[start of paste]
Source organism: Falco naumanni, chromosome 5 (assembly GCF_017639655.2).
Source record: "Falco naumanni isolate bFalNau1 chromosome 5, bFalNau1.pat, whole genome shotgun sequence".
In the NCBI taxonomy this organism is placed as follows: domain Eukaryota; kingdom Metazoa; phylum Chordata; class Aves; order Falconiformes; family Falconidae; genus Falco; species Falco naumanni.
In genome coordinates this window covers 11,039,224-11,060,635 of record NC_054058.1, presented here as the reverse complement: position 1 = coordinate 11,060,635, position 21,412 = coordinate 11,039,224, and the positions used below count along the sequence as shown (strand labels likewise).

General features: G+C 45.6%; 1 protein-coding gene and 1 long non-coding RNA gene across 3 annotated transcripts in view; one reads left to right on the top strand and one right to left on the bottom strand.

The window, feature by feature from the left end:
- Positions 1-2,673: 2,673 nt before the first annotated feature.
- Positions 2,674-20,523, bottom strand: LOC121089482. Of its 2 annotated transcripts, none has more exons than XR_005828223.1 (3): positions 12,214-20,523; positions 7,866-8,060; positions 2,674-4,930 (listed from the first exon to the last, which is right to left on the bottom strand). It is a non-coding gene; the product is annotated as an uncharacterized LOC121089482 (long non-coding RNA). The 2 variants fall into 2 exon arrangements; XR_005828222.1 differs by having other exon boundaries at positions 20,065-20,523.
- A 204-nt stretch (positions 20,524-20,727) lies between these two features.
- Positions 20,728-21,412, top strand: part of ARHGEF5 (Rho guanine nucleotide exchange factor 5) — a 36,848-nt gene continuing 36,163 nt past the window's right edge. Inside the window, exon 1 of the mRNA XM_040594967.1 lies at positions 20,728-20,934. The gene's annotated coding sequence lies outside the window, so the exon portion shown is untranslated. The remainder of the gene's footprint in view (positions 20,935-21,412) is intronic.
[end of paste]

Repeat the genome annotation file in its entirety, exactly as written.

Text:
Source organism: Falco naumanni, chromosome 5 (assembly GCF_017639655.2).
Source record: "Falco naumanni isolate bFalNau1 chromosome 5, bFalNau1.pat, whole genome shotgun sequence".
In the NCBI taxonomy this organism is placed as follows: domain Eukaryota; kingdom Metazoa; phylum Chordata; class Aves; order Falconiformes; family Falconidae; genus Falco; species Falco naumanni.
In genome coordinates this window covers 11,039,224-11,060,635 of record NC_054058.1, presented here as the reverse complement: position 1 = coordinate 11,060,635, position 21,412 = coordinate 11,039,224, and the positions used below count along the sequence as shown (strand labels likewise).

General features: G+C 45.6%; 1 protein-coding gene and 1 long non-coding RNA gene across 3 annotated transcripts in view; one reads left to right on the top strand and one right to left on the bottom strand.

The window, feature by feature from the left end:
- Positions 1-2,673: 2,673 nt before the first annotated feature.
- Positions 2,674-20,523, bottom strand: LOC121089482. Of its 2 annotated transcripts, none has more exons than XR_005828223.1 (3): positions 12,214-20,523; positions 7,866-8,060; positions 2,674-4,930 (listed from the first exon to the last, which is right to left on the bottom strand). It is a non-coding gene; the product is annotated as an uncharacterized LOC121089482 (long non-coding RNA). The 2 variants fall into 2 exon arrangements; XR_005828222.1 differs by having other exon boundaries at positions 20,065-20,523.
- A 204-nt stretch (positions 20,524-20,727) lies between these two features.
- Positions 20,728-21,412, top strand: part of ARHGEF5 (Rho guanine nucleotide exchange factor 5) — a 36,848-nt gene continuing 36,163 nt past the window's right edge. Inside the window, exon 1 of the mRNA XM_040594967.1 lies at positions 20,728-20,934. The gene's annotated coding sequence lies outside the window, so the exon portion shown is untranslated. The remainder of the gene's footprint in view (positions 20,935-21,412) is intronic.